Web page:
From the school's point of view, the important thing is to locate the problem within the child.

  7. PsychMom, it turns out that the "apple, egg, banana" question was an example question (one of three.)

    I asked ST why "egg and apple go together, because they're round" is a wrong answer, and she said it's because you're supposed to choose the most salient characteristic, and the fact that apples and bananas are both fruits is more salient than the fact that eggs and apples are both round.

    Salient to whom, and why? These tests mark conventional thinking "right" and unconventional thinking "wrong".

  8. PsychMom says:

    That is absolutely correct. I don't know what test was being administered but when you think of it, the tests are meant to measure a person compared to what "the norm" the right answers are just a reflection of what most people say. All of it is a measure of how closely you resemble the person next to you.

  9. "This "Auditory Processing Disorder" seems like one more way for schools to avoid looking at their own problems.

    Kid doesn't do what you told her? She must have a disorder.

    From the school's point of view, the important thing is to locate the problem within the child."

    I agree that schools have a blame kid first, next and last mentality. But without decent testing and diagnosis of learning disabilities, the blame comes in the form of- "The kid is lazy, the kid is defiant, the kid's folks don't give a shit about him, the kid's folks coddle too much, and so on..." and they feel free to punish, flunk, and ignore the kid.
    With a diagnosis, you'll still have a tough row to hoe. But at least you'll get some good laws on your side.

  10. There's no such thing as "salience" in a vacuum. The word has meaning only in a context. Of Britain, Germany, and Japan, which ones go together? In a geography class, you'd give one answer. In a history class on World War II, you'd give another.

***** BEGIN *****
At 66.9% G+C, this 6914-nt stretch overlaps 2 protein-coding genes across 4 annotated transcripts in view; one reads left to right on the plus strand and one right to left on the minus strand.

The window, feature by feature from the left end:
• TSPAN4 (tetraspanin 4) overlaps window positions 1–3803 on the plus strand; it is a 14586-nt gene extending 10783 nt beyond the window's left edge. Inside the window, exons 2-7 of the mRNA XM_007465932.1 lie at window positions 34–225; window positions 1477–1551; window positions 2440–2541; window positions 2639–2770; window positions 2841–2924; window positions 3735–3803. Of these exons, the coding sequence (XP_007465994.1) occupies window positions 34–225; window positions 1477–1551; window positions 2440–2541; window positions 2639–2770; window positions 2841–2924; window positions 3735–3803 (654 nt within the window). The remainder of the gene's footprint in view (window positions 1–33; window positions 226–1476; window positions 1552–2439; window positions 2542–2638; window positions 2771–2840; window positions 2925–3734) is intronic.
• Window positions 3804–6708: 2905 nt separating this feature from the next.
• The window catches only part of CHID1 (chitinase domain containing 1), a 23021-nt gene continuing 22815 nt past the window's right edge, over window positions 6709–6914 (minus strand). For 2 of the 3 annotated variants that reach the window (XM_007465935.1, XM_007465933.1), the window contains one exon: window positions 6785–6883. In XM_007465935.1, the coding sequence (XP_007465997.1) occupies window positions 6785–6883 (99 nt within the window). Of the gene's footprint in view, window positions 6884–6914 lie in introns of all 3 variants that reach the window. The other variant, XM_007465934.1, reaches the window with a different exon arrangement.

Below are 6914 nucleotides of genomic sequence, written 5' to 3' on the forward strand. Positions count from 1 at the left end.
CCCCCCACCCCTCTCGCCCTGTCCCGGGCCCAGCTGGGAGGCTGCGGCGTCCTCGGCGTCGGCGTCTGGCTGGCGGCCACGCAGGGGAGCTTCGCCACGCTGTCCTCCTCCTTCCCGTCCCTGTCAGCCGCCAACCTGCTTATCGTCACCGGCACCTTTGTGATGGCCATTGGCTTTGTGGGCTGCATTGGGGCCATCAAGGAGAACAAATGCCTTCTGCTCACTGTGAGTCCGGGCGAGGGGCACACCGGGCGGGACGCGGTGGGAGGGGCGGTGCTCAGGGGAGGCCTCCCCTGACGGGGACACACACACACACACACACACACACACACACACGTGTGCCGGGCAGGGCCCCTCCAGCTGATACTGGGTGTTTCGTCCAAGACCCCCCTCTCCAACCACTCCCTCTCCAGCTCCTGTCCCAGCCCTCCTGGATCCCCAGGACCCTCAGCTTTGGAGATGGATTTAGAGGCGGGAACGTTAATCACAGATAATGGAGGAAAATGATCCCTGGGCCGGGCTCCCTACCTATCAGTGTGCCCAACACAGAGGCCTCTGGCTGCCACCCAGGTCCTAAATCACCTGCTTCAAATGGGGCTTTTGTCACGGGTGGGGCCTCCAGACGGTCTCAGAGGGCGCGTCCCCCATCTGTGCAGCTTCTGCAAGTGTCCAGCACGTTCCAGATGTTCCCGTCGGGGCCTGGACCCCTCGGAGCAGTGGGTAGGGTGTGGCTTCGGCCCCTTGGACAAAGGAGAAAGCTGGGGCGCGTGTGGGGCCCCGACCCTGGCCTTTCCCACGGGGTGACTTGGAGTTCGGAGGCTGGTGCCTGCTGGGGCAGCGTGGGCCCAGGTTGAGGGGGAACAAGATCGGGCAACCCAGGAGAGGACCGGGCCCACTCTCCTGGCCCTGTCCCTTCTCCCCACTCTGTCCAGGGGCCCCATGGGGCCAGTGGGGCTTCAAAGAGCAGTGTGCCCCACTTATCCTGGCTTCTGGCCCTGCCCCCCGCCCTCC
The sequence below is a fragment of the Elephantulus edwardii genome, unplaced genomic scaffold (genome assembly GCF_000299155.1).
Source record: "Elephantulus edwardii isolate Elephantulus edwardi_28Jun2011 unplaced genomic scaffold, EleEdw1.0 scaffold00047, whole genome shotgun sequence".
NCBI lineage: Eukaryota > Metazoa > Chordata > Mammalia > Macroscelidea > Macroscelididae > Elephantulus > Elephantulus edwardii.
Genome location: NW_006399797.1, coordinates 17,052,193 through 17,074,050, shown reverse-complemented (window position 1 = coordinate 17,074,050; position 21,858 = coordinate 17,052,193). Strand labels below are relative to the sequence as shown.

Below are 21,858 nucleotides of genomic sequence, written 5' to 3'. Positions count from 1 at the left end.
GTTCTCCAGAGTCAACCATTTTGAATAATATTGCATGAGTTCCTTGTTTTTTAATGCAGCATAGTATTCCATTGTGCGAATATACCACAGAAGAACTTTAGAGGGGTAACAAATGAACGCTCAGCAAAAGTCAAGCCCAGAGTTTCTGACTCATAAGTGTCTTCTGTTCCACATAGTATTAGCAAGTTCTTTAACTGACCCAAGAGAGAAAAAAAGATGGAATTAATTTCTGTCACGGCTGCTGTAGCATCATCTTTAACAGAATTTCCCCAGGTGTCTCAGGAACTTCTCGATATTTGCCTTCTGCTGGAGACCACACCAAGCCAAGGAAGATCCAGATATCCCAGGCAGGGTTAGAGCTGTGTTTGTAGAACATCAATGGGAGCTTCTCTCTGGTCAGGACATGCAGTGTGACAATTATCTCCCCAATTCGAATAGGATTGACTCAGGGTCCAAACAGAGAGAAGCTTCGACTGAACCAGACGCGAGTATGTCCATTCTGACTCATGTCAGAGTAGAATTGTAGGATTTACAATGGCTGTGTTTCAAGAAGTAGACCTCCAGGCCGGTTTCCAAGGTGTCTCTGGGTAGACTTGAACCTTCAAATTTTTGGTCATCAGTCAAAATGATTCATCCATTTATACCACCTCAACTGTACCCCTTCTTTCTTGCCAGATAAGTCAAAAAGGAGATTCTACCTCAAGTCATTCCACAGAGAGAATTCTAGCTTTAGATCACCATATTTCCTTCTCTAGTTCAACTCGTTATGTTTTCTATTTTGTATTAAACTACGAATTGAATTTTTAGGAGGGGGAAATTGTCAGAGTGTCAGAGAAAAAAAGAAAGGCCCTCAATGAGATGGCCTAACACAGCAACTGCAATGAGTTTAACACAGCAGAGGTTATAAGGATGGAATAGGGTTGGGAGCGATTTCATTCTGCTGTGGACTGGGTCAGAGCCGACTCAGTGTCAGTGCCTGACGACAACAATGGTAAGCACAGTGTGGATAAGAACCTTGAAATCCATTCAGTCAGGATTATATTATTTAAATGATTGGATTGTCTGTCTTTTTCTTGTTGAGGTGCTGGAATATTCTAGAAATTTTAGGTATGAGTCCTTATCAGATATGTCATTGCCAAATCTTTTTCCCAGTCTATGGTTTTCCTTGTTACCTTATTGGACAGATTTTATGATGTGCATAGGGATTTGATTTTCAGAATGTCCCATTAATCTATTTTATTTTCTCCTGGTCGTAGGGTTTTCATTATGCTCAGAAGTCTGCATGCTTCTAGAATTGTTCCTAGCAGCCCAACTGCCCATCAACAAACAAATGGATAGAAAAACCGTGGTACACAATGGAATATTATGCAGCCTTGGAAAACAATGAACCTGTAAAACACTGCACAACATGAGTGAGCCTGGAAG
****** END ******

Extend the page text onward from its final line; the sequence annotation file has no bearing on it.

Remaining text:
When they say a child isn't good at identifying the salient quality, they're basically saying that she can't read the teacher's mind about what kind of answer she wants. So?

  11. @ Suburban Chicken Farmer, I understand what you're saying. Once you've got a diagnosis and a label, you can get an IEP, and then you have access to all the special ed stuff. That might be a good thing, depending on a million variables.

    It's very difficult to know in a borderline case like our daughter's whether it's worth it to go the special ed route.

    In general, I wish schools, and the teachers in them, would be a lot more open to seeing the problems in what they do, and changing the demands that they make of kids.

  12. I'm in law school, and I can confidently say that I'm incredibly disappointed at how we are forced to abide by "conventional thinking." I was told that I was going to be expected to question everything and to approach problems from all angles in law school, but it's really just more of the same. I read for 16 weeks and get told what to think, and then I take a 3-hour exam in which I am supposed to write what I've been told to think.

    Elementary, high school, college, law school, the workplace -- as a society, we stifle creativity and curiosity wherever we go. Questions are inefficient and uncomfortable.